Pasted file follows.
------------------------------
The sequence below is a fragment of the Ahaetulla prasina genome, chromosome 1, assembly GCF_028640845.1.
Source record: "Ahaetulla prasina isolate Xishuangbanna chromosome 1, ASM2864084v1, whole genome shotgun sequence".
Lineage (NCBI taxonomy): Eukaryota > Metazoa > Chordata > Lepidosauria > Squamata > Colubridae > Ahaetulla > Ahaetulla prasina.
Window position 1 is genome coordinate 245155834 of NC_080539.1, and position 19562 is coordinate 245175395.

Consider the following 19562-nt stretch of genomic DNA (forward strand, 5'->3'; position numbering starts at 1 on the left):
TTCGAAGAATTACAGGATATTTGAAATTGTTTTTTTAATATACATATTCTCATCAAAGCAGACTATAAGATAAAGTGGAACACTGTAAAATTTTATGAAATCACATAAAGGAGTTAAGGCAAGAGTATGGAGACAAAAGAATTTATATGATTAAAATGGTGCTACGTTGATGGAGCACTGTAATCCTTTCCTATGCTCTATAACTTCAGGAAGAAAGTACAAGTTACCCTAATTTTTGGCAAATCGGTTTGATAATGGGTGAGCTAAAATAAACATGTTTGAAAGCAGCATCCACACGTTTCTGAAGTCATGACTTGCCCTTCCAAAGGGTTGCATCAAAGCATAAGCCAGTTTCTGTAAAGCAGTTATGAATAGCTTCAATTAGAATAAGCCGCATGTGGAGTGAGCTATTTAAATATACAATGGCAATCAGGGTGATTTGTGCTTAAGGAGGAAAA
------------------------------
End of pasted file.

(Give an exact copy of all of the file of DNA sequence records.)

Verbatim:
The sequence below is a fragment of the Ahaetulla prasina genome, chromosome 1, assembly GCF_028640845.1.
Source record: "Ahaetulla prasina isolate Xishuangbanna chromosome 1, ASM2864084v1, whole genome shotgun sequence".
Lineage (NCBI taxonomy): Eukaryota > Metazoa > Chordata > Lepidosauria > Squamata > Colubridae > Ahaetulla > Ahaetulla prasina.
Window position 1 is genome coordinate 245155834 of NC_080539.1, and position 19562 is coordinate 245175395.

Consider the following 19562-nt stretch of genomic DNA (forward strand, 5'->3'; position numbering starts at 1 on the left):
TTCGAAGAATTACAGGATATTTGAAATTGTTTTTTTAATATACATATTCTCATCAAAGCAGACTATAAGATAAAGTGGAACACTGTAAAATTTTATGAAATCACATAAAGGAGTTAAGGCAAGAGTATGGAGACAAAAGAATTTATATGATTAAAATGGTGCTACGTTGATGGAGCACTGTAATCCTTTCCTATGCTCTATAACTTCAGGAAGAAAGTACAAGTTACCCTAATTTTTGGCAAATCGGTTTGATAATGGGTGAGCTAAAATAAACATGTTTGAAAGCAGCATCCACACGTTTCTGAAGTCATGACTTGCCCTTCCAAAGGGTTGCATCAAAGCATAAGCCAGTTTCTGTAAAGCAGTTATGAATAGCTTCAATTAGAATAAGCCGCATGTGGAGTGAGCTATTTAAATATACAATGGCAATCAGGGTGATTTGTGCTTAAGGAGGAAAA